The Buzz in Turkey: Interview with Altug Ozgun of Cetinkaya

The Buzz in Turkey: Interview with Altug Ozgun of Cetinkaya

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The economic effects of the Covid-19 pandemic continue to resonate in Turkey, says Cetinkaya Partner Altug Ozgun from Istanbul. Ozgun reports that Turkey’s economy has been “shaken because of the reduction in productivity during the lockdown.” In particular, he says, “tourism as a whole was impacted severely … affecting the overall economic condition.” 

President Recep Tayyip Erdogan has recently accepted the resignation of Treasury Finance Minister Berat Albayrak, Ozgun reports, and appointed previous Transportation, Maritime and Infrastructure Minister (from 2013-2015) and Development Minister (from 2016-2018) Lutfi Elvan in his place. According to Ozgun, the government has also recently announced a program to fight inflation by concentrating on the production and agriculture sectors, as well as the exportation of defense technology.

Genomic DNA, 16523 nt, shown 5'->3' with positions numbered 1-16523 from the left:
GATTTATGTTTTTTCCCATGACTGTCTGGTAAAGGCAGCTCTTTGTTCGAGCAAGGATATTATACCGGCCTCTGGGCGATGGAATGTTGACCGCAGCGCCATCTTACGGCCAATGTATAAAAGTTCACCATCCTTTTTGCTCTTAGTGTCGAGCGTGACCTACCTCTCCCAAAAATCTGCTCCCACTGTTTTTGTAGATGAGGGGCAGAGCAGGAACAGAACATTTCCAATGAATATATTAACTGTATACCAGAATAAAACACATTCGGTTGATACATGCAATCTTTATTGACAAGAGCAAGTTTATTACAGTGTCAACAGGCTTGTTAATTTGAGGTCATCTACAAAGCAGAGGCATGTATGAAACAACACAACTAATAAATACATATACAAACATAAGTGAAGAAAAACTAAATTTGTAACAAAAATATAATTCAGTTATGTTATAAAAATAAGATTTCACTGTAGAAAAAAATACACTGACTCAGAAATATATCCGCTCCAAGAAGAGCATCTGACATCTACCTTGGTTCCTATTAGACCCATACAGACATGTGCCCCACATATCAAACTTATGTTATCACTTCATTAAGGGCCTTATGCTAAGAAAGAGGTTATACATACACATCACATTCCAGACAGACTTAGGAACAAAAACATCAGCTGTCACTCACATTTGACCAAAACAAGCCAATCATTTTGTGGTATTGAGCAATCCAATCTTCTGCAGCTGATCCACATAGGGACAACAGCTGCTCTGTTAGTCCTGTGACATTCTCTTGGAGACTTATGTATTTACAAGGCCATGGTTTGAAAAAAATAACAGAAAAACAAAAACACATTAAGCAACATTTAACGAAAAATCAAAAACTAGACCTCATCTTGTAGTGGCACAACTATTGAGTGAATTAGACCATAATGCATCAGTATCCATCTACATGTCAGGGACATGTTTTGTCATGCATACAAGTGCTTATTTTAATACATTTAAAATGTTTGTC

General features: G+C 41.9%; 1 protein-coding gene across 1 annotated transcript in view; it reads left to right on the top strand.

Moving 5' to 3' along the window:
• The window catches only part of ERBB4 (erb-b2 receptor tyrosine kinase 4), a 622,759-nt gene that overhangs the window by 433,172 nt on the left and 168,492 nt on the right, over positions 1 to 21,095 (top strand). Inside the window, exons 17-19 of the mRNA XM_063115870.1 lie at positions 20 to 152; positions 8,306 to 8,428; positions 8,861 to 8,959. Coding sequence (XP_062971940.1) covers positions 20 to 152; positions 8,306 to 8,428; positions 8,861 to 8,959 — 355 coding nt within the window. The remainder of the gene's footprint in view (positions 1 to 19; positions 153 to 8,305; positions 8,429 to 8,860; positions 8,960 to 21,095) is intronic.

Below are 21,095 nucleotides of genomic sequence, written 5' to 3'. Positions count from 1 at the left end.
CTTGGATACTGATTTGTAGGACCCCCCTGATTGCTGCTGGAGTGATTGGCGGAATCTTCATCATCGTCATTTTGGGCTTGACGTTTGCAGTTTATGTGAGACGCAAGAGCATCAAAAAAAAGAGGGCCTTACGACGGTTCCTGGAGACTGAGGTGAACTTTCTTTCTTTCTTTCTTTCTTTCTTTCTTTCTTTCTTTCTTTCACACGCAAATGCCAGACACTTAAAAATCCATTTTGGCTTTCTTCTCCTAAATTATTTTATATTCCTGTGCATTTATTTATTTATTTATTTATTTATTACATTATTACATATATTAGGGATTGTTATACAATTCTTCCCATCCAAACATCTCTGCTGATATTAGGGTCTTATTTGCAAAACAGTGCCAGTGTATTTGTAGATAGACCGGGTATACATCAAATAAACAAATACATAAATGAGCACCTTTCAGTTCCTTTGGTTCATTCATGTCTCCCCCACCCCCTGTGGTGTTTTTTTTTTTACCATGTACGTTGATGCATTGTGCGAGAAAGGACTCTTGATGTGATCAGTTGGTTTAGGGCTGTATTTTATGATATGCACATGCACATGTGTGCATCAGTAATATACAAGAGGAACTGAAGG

Despite the economic and political fallout of the pandemic, the Turkish parliament is still active, Ozgun reports, noting that, after the US election, Turkey’s government announced a program of legal and human rights reform. A new law providing for online court proceedings is expected to be passed and implemented soon, he says, and he reports that changes will be coming soon to the country’s criminal law as well. Additionally, at the beginning of 2020 Turkey’s prosecution system adopted a plea bargain system for some specific crimes to reduce court workloads, and Ozgun reports that “we can expect that prosecutors soon will be given the prerogative to offer settlements similar to the deferred prosecution agreements in the UK or the US.” 

The Turkish government has also been active lately enforcing certain laws, and Ozgun explains that, “since the Social Media Law was passed a few months ago, not one of the big companies – Facebook, Twitter, YouTube, and Tiktok – has registered a local representative in Turkey.” To combat the issue, he says, the Turkish Government has fined each of the companies ten million Turkish lira, and given them another 30 days to register. “If they fail to do so,” he says, “they will be fined an additional 30 million lira.”